Linda Beal global leader for the oil and gas sector at Grant Thornton, says, oil and gas companies are facing significant challenges

Who would have thought that the price of oil could fall so far, so quickly, for so long? Certainly not the oil and gas industry itself, which continues to experience significant challenges as a consequence of reduced oil prices.

Paramount among those is the fall into limbo. Just over 42% of oil and gas companies will be putting their strategic plans on hold in 2015 as a result of the prolonged drop in oil prices, according to a recent Grant Thornton survey of senior executives in the sector.

While this is understandable in the short term, doing nothing is not an option nor is it sustainable in the long term.

Supply chain woes

There is already clear evidence of supply chains suffering in various ways as a result of price reductions. Some companies are imposing unilateral cuts on suppliers, whatever the contract says. Our survey revealed that 42% of companies believe M&A activity in the supply chain is likely as a result of the pressures suppliers are facing.

Companies will need to become agile to succeed. A mobile, flexible workforce that can be readily scaled up or down – even more so than has been the case so far – will be essential.

Even if the oil price rebounds fully, it’s unlikely that supplier pricing can simply revert to where it was. Throughout the supply chain a far greater focus on operational efficiency can be expected and a greater premium on flexibility, such as more hiring of equipment rather than purchasing.

New business models are being explored beyond the supply chain too. The Wood Report on the North Sea oil industry recommended a greater sharing of infrastructure. And these different methods of working could apply elsewhere in the world, in the development of Mexican oil fields, for example. Companies willing to adopt new business models could see new opportunities open up before them.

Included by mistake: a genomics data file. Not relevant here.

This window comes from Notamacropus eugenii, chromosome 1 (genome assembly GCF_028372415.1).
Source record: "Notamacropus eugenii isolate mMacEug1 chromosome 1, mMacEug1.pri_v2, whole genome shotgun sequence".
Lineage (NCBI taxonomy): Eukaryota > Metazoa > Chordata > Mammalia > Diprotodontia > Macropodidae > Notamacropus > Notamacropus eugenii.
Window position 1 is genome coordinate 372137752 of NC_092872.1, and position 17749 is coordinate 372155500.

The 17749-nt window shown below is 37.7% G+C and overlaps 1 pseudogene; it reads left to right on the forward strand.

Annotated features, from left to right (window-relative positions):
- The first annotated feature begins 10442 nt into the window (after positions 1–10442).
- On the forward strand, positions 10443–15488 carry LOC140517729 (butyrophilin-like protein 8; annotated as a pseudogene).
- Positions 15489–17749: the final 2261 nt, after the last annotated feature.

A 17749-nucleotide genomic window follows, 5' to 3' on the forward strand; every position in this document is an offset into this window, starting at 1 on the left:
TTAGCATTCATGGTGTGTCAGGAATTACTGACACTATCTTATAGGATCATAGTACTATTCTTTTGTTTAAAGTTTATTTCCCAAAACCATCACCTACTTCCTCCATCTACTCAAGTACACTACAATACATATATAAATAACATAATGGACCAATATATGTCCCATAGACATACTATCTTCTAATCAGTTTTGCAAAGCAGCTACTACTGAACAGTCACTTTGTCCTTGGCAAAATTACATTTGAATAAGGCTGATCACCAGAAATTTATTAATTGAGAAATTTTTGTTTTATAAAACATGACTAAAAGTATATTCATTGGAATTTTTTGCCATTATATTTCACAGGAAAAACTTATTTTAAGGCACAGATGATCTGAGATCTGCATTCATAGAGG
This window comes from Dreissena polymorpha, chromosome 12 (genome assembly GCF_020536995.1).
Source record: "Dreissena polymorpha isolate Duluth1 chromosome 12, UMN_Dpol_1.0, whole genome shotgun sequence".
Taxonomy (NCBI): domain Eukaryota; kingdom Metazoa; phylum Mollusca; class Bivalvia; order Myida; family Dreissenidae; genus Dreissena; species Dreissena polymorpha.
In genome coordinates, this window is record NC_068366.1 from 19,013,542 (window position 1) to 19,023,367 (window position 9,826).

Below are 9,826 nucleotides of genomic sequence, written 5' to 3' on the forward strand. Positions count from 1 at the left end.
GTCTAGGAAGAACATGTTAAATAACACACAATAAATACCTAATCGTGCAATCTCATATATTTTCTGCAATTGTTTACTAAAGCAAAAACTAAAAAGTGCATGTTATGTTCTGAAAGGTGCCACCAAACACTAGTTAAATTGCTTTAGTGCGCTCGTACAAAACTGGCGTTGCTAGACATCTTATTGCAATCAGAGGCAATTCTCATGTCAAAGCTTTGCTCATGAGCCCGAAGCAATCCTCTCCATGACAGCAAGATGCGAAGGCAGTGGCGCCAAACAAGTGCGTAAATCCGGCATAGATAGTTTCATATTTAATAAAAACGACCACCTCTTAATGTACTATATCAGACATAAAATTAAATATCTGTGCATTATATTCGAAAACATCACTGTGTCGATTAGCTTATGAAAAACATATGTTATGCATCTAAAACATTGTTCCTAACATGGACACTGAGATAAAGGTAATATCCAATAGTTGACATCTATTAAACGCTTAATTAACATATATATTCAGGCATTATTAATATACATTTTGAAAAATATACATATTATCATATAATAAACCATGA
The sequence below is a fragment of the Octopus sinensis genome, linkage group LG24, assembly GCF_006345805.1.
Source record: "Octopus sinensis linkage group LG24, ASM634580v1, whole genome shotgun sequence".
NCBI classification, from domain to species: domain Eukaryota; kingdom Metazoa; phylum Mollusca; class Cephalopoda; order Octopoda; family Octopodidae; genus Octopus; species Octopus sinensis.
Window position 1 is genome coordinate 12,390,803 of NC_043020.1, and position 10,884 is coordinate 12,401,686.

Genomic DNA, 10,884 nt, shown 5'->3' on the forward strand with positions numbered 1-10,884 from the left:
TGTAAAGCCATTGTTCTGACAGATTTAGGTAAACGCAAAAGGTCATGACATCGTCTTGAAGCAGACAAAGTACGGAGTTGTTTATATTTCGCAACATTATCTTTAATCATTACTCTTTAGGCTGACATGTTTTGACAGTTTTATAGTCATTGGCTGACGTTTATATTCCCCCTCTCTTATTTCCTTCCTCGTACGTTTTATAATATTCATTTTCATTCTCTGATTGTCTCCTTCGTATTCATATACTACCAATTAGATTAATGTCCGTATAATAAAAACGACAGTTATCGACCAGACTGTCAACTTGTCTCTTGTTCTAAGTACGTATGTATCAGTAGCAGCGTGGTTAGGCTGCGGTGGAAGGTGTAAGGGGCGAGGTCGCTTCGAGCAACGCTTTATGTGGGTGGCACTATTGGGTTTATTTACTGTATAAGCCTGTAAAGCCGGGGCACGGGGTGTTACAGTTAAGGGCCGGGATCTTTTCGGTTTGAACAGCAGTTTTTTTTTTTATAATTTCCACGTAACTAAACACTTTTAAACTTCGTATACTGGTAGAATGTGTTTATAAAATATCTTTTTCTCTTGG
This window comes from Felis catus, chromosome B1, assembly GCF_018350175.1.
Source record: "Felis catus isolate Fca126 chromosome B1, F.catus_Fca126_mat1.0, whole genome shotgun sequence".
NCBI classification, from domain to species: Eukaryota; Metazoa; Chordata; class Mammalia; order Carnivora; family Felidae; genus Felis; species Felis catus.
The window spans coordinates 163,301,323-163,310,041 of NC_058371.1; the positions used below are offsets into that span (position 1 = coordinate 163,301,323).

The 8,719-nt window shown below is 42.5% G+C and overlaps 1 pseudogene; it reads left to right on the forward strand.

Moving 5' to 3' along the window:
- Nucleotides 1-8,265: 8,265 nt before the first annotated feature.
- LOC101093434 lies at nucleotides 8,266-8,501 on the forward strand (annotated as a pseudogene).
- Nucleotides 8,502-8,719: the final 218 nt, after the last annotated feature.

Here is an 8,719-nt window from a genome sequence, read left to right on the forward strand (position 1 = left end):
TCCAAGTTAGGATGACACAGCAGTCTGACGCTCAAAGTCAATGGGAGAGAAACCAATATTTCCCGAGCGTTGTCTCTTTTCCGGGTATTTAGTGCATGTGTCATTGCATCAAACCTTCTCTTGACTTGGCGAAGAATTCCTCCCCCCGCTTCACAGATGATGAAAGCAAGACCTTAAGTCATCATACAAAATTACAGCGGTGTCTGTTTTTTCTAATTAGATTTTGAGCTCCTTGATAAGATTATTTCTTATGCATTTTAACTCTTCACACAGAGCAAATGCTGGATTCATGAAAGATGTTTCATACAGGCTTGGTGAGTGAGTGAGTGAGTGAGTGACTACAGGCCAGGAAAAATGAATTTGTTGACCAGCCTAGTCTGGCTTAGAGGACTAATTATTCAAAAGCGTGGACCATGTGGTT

Access to capital

Taking advantage of these opportunities will depend on having ready access to funding. But companies across the sector are finding it increasingly difficult to raise finance given the more uncertain returns. Anticipating the tougher lending environment, producers have been actively managing their debt positions to avoid related issues.

On the upside, low prices are bringing new investors into the market – namely private equity firms and sovereign wealth funds – attracted by lower company valuations. Companies with access to cash will also be in a strong position when a predicted wave of M&A occurs. We see consolidation as a good thing, giving companies added flexibility and diversity, but target companies will need to face the fact of lower valuations before deals start filtering through.

So what does the future hold for the oil and gas sector? Despite being on the losing side of the slump in oil prices, individual companies can survive and even thrive. The winners will be those who can access cash, that are agile and dynamic, and can spot opportunities even in adversity.